dev builds
themes manual
device status forums
mailing lists
IRC bugs
dev guide

Rockbox mail archive

Subject: Re: NEWKEYS v2


From: c s <>
Date: Mon, 25 Aug 2003 14:11:01 -0700 (PDT)

--- Kjell Ericson <> wrote:
> On Sun, 24 Aug 2003, c s wrote:
> > I say that cancel should be eliminated rather than
> > overloaded onto the same
> > key used for backing up one menu level.
> I made the cancel function because I think pressing
> "stop" for accepting a
> setting is confusing.

It's not confusing at all. Changing to meaning of STOP
while in the menu is what is confusing. STOP is the
universal key used in every player menu to back up one
level, so when you have changed the setting to what
you want it to be, it's just common sense to press the
STOP key to back out of the current menu level. Why
would the user pressing the key known for going back a
menu level expect that action to cancel a setting?
This makes no sense and is horrible UI design.

> > After changing a setting, that change must be
> confirmed by pressing the play
> > button,
> Don't you press "OK" in you window dialogues? Don't
> you hate it if they
> removed a cancel button?

Your analogy is completely wrong. This is not how the
Rockbox cancel logic works. There is no OK/Cancel
dialog in the Rockbox settings menu. The Rockbox user
is given absolutely no indication that he has to
confirm the setting before exiting the setting level
and then when he presses a key expecting it to go back
one level, he accidentally invokes a hidden cancel
function. This would be equivalent to if a Windows
setting dialog box had no OK/Cancel buttons but only a
“close window” button which canceled your new settings
when you closed the window unless you performed a
<ctl>S before closing the window AND the windows
dialog box didn’t tell you that the <ctl>S was
necessary to save the settings. Even windows users
would find that unacceptable, but that is what we have
implemented in the Rockbox settings menu.

> > Then ON, ON, STOP could be cancel...
> Uhuu, are you really serious that this should be a
> logic thing and user
> friendly?

It beats using the key that everyone expects to go
back one level, and beats it by a long shot... no more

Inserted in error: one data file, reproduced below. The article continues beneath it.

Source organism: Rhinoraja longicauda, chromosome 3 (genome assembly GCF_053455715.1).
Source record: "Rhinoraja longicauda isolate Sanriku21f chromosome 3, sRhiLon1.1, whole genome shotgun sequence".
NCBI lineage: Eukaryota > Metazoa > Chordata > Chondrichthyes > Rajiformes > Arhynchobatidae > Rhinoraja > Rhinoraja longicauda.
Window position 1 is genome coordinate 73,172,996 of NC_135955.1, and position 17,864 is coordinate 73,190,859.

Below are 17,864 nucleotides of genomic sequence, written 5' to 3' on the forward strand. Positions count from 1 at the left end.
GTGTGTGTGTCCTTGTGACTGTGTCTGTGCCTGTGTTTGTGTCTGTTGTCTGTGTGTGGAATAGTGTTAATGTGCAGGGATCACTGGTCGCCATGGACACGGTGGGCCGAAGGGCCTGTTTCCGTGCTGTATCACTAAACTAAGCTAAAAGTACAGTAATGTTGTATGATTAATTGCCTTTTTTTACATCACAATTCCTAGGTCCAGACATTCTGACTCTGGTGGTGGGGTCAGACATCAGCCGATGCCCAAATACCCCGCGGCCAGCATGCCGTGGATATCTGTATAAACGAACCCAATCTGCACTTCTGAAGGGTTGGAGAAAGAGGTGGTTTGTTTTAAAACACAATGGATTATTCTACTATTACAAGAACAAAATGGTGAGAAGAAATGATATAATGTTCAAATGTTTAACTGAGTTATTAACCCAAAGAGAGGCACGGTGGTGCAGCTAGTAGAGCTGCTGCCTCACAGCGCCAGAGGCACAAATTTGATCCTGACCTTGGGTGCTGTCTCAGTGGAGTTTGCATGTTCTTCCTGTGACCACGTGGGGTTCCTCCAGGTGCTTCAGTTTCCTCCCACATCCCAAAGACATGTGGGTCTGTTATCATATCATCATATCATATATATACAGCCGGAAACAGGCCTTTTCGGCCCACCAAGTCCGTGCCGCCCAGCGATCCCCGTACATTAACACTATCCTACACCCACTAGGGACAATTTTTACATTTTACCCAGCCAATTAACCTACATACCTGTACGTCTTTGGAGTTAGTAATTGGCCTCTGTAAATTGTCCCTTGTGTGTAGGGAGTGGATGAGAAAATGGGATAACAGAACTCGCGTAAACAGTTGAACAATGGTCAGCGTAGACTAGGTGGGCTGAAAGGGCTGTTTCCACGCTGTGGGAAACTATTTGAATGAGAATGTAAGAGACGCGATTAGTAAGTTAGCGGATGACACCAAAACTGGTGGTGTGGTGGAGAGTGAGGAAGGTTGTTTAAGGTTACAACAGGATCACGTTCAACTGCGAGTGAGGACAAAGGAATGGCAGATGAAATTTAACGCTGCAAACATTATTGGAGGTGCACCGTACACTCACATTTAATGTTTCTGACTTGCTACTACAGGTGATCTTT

inadvertent cancels by people who intuitively expect
the stop key to go back one level like it does
everywhere else while in the settings menus.

> I have been testing settings (in Rockbox and other
> systems) and found that
> I need to cancel my new changes. Cancelling is much
> easier than trying
> to refind the original setting (you can't argue
> there).

That is a very poor argument. So we should give the
STOP key a hidden and inconsistent meaning in the
settings menu because you often change a setting and
then change your mind and want to revert? That's
hardly how the settings menus are used by the vast
majority of people. That's what makes the
implementation of the cancel function such poor
design. It's a little needed function that is rarely
needed or used, yet it is hidden and also mapped to a
commonly used button that everyone intuitive expects
to only go back one menu level.

> > so when the user intuitively uses the key that is
> used everywhere else to
> > back up one level, the setting change is
> unintentionally cancelled.
> Just see it that you haven't reached the last level
> in the settings menu. When
> I press stop in other menues and go up one level I
> see it as cancelling the
> current level.

That's ridiculous. Now you are just playing with words
to try to support a bad design. Everyone thinks that
the stop key goes back one menu level, not cancels a
menu level.

> If many users are confused then it would be
> friendlier for everyone to add a
> "confirm"-dialogue when pressing stop/cancel - not
> removing the cancel
> possibility.

I would not be for adding yet another level of
complexity to a function that there is already very
little need for, and most people wouldn't care if it
went away. If a few people absolutely want to keep the
cancel, it should be moved to a more obscure key
combination, not overloaded without warning on to a
common menu navigation key, and definitely not make
them respond to an additional confirmation screen just
because a small number of users might like to start to
change settings and then change their mind and don't
want to have to manually set it back to the original

> Be my guest, the source is free.

I fixed this design faux pas in my own personal
version a long time ago. My goal in this discussion is
providing a well thought out user interface to users
who have to rely on the official builds. I would
suggest that you look past your own atypical use and
need for this function and instead think of having a
good consistent user interface for the masses.


Do you Yahoo!?
Yahoo! SiteBuilder - Free, easy-to-use web site design software
Received on 2003-08-25

Page template was last modified "Tue Sep 7 00:00:02 2021" The Rockbox Crew -- Privacy Policy